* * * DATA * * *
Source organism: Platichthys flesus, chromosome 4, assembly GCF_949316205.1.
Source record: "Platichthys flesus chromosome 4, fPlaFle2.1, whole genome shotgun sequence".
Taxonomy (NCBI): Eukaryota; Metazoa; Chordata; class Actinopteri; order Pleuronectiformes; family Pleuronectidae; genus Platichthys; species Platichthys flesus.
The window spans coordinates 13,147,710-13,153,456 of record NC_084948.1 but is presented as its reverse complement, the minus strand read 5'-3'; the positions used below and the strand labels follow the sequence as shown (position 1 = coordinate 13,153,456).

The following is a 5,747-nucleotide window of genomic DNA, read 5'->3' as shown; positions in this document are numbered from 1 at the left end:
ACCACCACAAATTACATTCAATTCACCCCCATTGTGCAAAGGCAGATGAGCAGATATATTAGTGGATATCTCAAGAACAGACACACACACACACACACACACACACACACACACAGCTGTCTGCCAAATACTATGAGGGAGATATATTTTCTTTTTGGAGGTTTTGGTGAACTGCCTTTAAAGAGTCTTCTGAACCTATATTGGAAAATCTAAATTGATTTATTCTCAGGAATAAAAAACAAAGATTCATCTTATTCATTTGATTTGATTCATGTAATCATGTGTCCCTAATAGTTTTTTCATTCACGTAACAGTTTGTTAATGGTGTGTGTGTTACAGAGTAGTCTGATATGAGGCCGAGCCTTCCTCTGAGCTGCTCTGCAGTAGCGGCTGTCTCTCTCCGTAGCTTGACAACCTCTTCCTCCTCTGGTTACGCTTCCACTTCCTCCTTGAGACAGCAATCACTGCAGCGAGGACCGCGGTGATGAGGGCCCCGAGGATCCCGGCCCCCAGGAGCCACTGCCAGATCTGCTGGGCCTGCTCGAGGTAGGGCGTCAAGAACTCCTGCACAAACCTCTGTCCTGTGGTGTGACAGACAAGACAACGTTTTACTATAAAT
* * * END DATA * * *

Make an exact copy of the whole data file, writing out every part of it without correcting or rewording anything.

Source organism: Platichthys flesus, chromosome 4, assembly GCF_949316205.1.
Source record: "Platichthys flesus chromosome 4, fPlaFle2.1, whole genome shotgun sequence".
Taxonomy (NCBI): Eukaryota; Metazoa; Chordata; class Actinopteri; order Pleuronectiformes; family Pleuronectidae; genus Platichthys; species Platichthys flesus.
The window spans coordinates 13,147,710-13,153,456 of record NC_084948.1 but is presented as its reverse complement, the minus strand read 5'-3'; the positions used below and the strand labels follow the sequence as shown (position 1 = coordinate 13,153,456).

The following is a 5,747-nucleotide window of genomic DNA, read 5'->3' as shown; positions in this document are numbered from 1 at the left end:
ACCACCACAAATTACATTCAATTCACCCCCATTGTGCAAAGGCAGATGAGCAGATATATTAGTGGATATCTCAAGAACAGACACACACACACACACACACACACACACACACACAGCTGTCTGCCAAATACTATGAGGGAGATATATTTTCTTTTTGGAGGTTTTGGTGAACTGCCTTTAAAGAGTCTTCTGAACCTATATTGGAAAATCTAAATTGATTTATTCTCAGGAATAAAAAACAAAGATTCATCTTATTCATTTGATTTGATTCATGTAATCATGTGTCCCTAATAGTTTTTTCATTCACGTAACAGTTTGTTAATGGTGTGTGTGTTACAGAGTAGTCTGATATGAGGCCGAGCCTTCCTCTGAGCTGCTCTGCAGTAGCGGCTGTCTCTCTCCGTAGCTTGACAACCTCTTCCTCCTCTGGTTACGCTTCCACTTCCTCCTTGAGACAGCAATCACTGCAGCGAGGACCGCGGTGATGAGGGCCCCGAGGATCCCGGCCCCCAGGAGCCACTGCCAGATCTGCTGGGCCTGCTCGAGGTAGGGCGTCAAGAACTCCTGCACAAACCTCTGTCCTGTGGTGTGACAGACAAGACAACGTTTTACTATAAAT